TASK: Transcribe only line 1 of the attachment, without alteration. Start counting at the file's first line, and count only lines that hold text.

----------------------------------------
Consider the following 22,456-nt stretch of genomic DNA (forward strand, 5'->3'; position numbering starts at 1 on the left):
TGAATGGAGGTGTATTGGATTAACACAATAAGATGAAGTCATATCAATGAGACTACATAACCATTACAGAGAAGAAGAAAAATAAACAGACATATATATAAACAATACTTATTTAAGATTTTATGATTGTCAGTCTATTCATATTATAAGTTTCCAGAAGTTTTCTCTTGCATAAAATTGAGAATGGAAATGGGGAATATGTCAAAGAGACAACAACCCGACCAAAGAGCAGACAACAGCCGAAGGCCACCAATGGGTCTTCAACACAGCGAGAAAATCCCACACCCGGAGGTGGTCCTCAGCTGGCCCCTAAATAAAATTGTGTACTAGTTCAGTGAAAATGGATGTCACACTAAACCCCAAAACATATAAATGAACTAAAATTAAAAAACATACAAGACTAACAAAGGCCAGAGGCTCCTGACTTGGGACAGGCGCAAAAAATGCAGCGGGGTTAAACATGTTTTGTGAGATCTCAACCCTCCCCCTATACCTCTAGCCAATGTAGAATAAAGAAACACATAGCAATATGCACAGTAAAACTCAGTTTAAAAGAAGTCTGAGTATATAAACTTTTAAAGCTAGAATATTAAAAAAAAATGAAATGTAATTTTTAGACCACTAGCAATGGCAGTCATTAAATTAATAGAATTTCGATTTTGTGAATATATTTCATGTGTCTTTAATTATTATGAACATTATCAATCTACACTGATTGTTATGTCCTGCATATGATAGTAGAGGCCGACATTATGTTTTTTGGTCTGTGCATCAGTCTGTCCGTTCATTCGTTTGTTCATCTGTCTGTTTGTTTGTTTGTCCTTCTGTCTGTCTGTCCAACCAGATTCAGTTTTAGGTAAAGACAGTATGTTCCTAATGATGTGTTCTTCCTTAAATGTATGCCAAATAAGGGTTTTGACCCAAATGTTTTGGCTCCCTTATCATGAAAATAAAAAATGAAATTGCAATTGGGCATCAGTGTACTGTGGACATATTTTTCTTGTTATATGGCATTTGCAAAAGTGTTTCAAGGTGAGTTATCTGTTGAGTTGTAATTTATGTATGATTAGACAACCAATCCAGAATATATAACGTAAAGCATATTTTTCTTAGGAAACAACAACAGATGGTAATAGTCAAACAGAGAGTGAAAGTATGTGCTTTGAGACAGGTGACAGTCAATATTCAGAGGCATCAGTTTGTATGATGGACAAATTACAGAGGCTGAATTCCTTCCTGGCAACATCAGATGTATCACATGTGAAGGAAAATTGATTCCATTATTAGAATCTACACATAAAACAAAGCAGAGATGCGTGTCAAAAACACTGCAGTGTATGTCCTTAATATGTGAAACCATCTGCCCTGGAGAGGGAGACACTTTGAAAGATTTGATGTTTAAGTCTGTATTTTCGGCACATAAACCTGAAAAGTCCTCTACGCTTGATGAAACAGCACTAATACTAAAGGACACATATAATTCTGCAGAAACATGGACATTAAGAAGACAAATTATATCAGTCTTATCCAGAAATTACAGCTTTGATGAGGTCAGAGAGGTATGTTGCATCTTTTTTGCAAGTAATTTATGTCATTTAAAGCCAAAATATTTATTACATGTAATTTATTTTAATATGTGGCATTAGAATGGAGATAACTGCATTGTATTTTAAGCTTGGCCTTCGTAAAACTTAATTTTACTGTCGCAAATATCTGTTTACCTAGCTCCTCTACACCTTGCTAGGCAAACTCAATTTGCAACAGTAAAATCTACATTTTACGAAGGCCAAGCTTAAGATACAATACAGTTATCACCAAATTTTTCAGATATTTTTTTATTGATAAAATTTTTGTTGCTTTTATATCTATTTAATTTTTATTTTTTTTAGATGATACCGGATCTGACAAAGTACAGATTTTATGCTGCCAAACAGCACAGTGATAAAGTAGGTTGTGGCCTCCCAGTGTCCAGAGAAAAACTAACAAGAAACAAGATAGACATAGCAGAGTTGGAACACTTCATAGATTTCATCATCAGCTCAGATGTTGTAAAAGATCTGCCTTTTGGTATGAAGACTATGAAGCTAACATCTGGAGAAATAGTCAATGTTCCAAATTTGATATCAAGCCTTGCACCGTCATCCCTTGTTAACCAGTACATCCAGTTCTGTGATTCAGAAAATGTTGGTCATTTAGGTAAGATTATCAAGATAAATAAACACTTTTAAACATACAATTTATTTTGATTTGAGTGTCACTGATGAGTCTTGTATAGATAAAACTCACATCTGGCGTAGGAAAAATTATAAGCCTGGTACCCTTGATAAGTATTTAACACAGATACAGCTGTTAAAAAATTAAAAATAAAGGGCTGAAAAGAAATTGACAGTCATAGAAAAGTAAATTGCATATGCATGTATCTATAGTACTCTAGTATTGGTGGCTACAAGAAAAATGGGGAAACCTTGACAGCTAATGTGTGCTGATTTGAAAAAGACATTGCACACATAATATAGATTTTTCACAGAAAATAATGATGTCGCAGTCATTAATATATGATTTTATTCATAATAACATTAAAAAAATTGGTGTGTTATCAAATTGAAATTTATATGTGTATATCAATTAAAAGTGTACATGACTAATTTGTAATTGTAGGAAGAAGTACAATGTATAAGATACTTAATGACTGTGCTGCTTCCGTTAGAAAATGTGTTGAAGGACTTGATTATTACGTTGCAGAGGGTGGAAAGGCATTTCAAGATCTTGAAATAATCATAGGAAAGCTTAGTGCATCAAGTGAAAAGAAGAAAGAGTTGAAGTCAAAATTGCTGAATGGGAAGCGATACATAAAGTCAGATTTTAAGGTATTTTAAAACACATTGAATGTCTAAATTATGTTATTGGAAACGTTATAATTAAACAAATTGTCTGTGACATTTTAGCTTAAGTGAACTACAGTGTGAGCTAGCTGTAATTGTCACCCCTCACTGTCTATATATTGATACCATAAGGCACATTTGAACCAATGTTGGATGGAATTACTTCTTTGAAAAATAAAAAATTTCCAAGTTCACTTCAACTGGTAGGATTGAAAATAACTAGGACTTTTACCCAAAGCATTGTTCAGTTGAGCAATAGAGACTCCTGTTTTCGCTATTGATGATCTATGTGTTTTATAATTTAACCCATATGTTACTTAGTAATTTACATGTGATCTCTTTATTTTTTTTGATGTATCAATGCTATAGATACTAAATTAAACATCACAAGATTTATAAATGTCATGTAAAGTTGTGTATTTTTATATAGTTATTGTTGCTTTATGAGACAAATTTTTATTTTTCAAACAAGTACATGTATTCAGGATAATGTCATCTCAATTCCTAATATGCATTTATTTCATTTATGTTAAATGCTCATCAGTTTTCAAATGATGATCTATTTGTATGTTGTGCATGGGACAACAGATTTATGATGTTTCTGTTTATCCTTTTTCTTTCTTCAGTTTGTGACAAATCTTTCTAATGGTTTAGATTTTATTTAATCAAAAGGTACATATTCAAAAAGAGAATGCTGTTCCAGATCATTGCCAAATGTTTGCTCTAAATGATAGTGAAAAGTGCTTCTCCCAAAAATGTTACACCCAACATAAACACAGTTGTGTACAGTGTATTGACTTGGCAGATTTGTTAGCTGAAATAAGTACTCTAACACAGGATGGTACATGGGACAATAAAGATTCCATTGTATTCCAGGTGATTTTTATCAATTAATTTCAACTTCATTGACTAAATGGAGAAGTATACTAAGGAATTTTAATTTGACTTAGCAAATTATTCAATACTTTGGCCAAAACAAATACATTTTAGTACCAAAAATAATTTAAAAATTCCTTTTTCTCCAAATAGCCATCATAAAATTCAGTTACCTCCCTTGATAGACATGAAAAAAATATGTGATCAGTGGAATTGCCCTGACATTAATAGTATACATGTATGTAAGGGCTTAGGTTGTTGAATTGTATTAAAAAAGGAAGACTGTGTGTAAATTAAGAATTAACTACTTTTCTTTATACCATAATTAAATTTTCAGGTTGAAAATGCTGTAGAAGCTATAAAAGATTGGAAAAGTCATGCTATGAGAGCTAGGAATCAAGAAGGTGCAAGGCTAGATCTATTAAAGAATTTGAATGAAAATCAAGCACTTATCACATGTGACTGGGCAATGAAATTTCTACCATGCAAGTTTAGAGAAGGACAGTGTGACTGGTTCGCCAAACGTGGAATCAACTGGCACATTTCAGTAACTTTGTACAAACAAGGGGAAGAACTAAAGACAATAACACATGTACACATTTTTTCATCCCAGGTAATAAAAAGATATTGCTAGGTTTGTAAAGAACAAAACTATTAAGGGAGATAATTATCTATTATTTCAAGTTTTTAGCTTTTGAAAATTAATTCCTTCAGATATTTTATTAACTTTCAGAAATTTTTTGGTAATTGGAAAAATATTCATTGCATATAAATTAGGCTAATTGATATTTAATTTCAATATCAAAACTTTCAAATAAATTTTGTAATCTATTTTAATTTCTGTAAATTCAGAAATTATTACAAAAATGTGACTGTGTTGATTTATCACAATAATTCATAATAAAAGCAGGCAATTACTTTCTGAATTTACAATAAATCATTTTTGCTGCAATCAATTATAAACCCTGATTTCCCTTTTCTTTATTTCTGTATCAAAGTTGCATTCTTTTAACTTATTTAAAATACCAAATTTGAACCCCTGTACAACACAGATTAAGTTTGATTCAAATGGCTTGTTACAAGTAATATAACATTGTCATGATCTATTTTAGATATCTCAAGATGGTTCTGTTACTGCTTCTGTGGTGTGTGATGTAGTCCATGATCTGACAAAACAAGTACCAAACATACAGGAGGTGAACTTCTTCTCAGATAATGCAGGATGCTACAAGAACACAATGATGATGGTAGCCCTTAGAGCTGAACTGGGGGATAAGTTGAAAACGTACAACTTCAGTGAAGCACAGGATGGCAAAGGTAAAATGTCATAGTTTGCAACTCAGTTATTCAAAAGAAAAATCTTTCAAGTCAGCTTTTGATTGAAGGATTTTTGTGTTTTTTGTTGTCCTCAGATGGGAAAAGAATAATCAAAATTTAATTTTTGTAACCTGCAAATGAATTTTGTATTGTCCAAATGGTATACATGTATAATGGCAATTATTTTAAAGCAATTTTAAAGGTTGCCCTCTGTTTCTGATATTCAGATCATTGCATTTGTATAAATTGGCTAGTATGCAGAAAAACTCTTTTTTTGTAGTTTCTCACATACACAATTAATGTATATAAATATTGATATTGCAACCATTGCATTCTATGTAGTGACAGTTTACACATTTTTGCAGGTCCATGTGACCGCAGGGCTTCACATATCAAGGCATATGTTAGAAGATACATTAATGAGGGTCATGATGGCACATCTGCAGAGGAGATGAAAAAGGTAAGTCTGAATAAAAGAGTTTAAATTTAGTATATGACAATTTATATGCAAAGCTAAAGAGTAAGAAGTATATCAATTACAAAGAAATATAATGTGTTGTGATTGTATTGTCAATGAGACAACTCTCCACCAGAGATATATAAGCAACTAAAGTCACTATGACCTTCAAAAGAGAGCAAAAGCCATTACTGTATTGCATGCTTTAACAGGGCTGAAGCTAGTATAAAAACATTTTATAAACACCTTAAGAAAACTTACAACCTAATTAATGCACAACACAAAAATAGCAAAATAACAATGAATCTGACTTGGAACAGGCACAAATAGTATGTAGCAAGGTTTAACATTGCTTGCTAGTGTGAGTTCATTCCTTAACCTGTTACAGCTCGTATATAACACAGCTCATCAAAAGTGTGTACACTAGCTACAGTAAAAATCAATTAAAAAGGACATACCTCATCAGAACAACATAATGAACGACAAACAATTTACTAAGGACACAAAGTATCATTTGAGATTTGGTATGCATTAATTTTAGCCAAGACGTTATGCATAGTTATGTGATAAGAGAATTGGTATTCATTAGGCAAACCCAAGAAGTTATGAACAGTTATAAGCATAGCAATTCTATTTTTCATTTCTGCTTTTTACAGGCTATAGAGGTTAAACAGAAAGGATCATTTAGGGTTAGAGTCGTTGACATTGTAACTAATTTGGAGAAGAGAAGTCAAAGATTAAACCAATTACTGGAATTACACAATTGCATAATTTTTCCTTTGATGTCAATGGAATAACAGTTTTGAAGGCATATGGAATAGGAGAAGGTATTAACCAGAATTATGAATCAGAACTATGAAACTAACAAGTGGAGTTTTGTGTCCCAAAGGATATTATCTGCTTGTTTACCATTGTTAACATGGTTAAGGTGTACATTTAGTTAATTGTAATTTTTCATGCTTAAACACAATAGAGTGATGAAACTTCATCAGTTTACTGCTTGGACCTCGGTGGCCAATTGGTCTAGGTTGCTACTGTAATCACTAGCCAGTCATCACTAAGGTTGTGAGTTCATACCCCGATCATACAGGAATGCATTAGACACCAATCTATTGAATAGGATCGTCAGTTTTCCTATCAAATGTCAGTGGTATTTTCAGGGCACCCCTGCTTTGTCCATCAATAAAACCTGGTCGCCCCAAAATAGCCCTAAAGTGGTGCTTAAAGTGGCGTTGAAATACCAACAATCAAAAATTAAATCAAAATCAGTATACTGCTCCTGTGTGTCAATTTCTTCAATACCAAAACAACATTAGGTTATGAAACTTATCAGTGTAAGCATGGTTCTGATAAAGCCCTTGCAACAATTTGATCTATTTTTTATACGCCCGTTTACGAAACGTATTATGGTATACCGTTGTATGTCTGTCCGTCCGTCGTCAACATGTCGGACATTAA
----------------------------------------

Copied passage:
Consider the following 22,456-nt stretch of genomic DNA (forward strand, 5'->3'; position numbering starts at 1 on the left):